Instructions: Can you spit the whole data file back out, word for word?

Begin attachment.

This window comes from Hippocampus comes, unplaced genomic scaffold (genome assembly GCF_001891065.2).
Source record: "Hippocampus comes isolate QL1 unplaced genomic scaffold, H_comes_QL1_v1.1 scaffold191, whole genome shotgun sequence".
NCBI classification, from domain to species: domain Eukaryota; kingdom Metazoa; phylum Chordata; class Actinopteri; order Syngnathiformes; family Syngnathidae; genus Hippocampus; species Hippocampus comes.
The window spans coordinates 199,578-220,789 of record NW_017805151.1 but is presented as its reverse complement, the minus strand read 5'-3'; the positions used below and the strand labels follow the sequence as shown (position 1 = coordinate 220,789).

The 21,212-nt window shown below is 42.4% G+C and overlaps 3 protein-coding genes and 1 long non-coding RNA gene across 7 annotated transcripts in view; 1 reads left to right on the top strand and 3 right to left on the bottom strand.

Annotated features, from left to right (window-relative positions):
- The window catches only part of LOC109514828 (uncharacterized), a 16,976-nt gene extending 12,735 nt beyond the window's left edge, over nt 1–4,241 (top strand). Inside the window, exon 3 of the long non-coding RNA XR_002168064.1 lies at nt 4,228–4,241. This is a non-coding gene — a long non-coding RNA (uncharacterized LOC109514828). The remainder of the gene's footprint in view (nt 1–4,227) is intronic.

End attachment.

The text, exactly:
This window comes from Hippocampus comes, unplaced genomic scaffold (genome assembly GCF_001891065.2).
Source record: "Hippocampus comes isolate QL1 unplaced genomic scaffold, H_comes_QL1_v1.1 scaffold191, whole genome shotgun sequence".
NCBI classification, from domain to species: domain Eukaryota; kingdom Metazoa; phylum Chordata; class Actinopteri; order Syngnathiformes; family Syngnathidae; genus Hippocampus; species Hippocampus comes.
The window spans coordinates 199,578-220,789 of record NW_017805151.1 but is presented as its reverse complement, the minus strand read 5'-3'; the positions used below and the strand labels follow the sequence as shown (position 1 = coordinate 220,789).

The 21,212-nt window shown below is 42.4% G+C and overlaps 3 protein-coding genes and 1 long non-coding RNA gene across 7 annotated transcripts in view; 1 reads left to right on the top strand and 3 right to left on the bottom strand.

Annotated features, from left to right (window-relative positions):
- The window catches only part of LOC109514828 (uncharacterized), a 16,976-nt gene extending 12,735 nt beyond the window's left edge, over nt 1–4,241 (top strand). Inside the window, exon 3 of the long non-coding RNA XR_002168064.1 lies at nt 4,228–4,241. This is a non-coding gene — a long non-coding RNA (uncharacterized LOC109514828). The remainder of the gene's footprint in view (nt 1–4,227) is intronic.